The urgency to address climate change and transition towards a green economy has become increasingly evident as the world faces extreme climate events and ecological collapse. The root causes of climate change, including excessive energy consumption and ecological overshoot, demand immediate action to limit global warming below catastrophic levels. Hence, climate, decarbonisation, and just transition policies are moving into mainstream of politics in many countries including South Africa. It is therefore not surprising that global leaders convened at COP 28 in December of 2023 to discuss climate action, in which South Africa took a resolved that pace of the just energy transition will be guided by the country’s developmental priorities.

In recent years, there has been a growing global recognition of the need to transition towards a green economy to address pressing environmental challenges such as climate change, resource depletion, and pollution. South Africa, as a developing country with abundant natural resources, is actively pursuing sustainable practices to drive economic growth while ensuring social equity and environmental sustainability.

However, the transition away from economic growth that have a negative effect on the environment such as the use of fossil fuels, as highlighted in COP 28 discussions, presents challenges for developing countries like South Africa. While committed to the goals of the Paris Agreement, South Africa faces complexities of just transition related to job protection, poverty eradication, and minimising inequality in the context of phasing out fossil fuels. A just transition not only encapsulates a much wider form of societal and environmental justice but has come to be recognised as an instrumental component of the green transition. As a way forward, we need a Just Transition mechanism which is a key tool to ensure that the transition towards a zero-carbon economy happens in a fair way, leaving no one behind.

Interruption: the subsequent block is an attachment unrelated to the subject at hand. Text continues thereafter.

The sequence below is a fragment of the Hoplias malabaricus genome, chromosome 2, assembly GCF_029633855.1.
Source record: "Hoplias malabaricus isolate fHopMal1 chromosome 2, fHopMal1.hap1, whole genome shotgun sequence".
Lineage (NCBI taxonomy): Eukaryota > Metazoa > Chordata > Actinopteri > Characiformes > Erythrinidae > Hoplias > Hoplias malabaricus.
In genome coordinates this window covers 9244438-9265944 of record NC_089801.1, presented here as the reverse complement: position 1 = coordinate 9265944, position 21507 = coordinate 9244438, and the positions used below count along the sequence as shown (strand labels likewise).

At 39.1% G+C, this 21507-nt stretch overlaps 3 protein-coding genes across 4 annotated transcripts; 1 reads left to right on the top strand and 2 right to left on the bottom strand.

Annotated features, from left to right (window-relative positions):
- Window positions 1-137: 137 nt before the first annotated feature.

Way Forward for South Africa:

As outlined above, nations around the world are starting to undertake ambitious macro-economic reform. However, to navigate complexities and catalyse an effective, ambitious and sustainable green transition for all, South Africa must adopt a multifaceted approach that prioritises restoration of nature and enhance people’s well-being.